(Glucose-6-phosphate Dehydrogenase Deficiency)
- Glucose-6-phosphate dehydrogenase deficiency facts*
- What is glucose-6-phosphate dehydrogenase deficiency?
- How common is glucose-6-phosphate dehydrogenase deficiency?
- What genes are related to glucose-6-phosphate dehydrogenase deficiency?
- How do people inherit glucose-6-phosphate dehydrogenase deficiency?
- What other names do people use for glucose-6-phosphate dehydrogenase deficiency?
- Patient Comments: G6PD Deficiency - Experience
Glucose-6-phosphate dehydrogenase deficiency facts*
*Glucose-6-Phosphate Dehydrogenase Deficiency Facts by John P. Cunha, DO, FACOE
- Glucose-6-phosphate dehydrogenase deficiency (also called G6PD Deficiency) is a genetic disorder that mainly affects red blood cells, which carry oxygen from the lungs to tissues throughout the body. A defect in an enzyme called glucose-6-phosphate dehydrogenase causes red blood cells to break down prematurely (hemolysis).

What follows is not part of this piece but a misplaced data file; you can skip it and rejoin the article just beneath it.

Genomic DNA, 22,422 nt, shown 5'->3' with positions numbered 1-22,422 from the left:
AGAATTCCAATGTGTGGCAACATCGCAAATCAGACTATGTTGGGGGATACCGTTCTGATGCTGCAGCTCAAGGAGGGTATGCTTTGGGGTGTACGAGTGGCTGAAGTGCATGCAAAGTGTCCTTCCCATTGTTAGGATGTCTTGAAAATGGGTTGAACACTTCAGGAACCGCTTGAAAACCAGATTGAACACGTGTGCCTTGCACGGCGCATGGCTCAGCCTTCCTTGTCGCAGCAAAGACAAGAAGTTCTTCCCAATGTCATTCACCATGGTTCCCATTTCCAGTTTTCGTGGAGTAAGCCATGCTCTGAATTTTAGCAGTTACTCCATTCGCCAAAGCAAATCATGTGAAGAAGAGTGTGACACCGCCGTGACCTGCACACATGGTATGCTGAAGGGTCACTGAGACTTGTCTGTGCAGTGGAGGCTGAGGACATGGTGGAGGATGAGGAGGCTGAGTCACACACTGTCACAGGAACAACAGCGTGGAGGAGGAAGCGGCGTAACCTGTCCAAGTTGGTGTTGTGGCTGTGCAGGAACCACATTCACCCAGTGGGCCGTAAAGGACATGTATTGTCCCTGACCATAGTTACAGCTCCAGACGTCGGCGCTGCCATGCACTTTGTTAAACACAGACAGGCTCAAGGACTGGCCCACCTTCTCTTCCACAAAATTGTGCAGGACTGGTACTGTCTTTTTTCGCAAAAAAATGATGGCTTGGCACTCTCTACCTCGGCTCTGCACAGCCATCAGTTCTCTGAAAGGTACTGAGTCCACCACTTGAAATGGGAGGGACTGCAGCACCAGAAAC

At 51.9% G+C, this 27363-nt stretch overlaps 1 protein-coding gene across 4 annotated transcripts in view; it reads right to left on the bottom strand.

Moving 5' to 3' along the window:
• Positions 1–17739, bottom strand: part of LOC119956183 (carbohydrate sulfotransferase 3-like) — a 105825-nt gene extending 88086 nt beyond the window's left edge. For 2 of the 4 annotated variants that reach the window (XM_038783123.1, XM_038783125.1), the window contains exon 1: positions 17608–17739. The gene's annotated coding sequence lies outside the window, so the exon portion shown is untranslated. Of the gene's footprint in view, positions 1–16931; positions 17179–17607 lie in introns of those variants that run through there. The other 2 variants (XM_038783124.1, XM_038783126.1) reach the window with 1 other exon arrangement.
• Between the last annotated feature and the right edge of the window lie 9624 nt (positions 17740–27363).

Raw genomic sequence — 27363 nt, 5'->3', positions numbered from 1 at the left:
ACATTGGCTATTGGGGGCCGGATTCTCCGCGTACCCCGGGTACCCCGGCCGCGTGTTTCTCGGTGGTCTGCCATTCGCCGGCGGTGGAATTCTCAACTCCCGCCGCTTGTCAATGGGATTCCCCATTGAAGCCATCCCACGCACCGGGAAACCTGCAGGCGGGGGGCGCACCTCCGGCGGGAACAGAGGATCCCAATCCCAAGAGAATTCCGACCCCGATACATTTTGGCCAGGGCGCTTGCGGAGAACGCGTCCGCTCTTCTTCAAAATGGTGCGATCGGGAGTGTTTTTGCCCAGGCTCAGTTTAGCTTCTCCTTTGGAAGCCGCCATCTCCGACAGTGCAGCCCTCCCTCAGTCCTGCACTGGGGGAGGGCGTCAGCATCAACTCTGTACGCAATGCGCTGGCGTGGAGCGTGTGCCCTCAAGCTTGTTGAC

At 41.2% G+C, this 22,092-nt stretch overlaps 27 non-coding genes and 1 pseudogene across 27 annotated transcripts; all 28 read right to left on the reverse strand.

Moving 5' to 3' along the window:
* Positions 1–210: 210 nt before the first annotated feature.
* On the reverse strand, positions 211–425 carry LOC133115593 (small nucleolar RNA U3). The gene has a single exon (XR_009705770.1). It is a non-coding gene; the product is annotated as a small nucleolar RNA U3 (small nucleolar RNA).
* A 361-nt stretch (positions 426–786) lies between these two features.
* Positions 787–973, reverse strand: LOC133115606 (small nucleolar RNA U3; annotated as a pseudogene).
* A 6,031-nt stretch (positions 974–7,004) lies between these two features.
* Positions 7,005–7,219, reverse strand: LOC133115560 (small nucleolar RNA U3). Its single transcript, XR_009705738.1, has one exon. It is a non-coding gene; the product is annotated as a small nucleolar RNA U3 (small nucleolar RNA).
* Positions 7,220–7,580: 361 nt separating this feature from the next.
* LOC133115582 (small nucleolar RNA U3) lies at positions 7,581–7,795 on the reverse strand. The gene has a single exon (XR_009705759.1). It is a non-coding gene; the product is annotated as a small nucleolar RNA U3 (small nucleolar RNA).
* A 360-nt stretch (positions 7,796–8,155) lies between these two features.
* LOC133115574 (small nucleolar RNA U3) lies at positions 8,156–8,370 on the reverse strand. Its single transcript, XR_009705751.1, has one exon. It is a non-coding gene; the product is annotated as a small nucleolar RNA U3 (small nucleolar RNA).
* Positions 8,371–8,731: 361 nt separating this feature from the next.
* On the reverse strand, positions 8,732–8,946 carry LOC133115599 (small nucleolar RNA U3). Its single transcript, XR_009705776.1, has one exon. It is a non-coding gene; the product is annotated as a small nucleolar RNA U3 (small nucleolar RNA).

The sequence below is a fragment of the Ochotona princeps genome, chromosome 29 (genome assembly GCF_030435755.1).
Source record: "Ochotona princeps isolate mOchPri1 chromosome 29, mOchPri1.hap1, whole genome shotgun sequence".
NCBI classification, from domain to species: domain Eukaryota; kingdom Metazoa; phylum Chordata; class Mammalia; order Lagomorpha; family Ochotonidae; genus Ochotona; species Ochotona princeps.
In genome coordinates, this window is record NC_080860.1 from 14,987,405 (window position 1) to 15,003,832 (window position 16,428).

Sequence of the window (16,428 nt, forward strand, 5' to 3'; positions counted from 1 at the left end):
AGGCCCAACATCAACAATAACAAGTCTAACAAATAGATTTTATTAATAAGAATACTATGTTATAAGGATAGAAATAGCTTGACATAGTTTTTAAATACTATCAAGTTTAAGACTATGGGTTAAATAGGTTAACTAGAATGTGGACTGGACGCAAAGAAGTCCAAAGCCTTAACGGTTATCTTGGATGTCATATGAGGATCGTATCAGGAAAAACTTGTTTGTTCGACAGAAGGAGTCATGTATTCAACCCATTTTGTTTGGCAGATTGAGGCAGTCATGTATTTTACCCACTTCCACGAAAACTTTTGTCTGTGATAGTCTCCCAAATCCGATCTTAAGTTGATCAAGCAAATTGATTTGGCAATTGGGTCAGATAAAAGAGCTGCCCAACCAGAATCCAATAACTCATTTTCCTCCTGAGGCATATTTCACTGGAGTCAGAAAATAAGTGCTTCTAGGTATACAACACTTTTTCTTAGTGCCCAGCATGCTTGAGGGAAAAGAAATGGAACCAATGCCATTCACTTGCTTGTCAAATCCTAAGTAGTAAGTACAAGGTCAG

- This can cause hemolytic anemia, which can lead to symptoms of paleness, yellowing of the skin and whites of the eyes (jaundice), dark urine, fatigue, shortness of breath, and a rapid heart rate.
- Factors such as infections, certain drugs, or ingesting fava beans can increase the levels of reactive oxygen species, causing red blood cells to be destroyed faster than the body can replace them. A reduction in the amount of red blood cells causes the signs and symptoms of hemolytic anemia.
- Glucose-6-phosphate dehydrogenase deficiency is located on the X chromosome and tends to affect men more often than women.
Medically Reviewed by a Doctor on 4/15/2014
Viewers share their comments
Find out what women really need.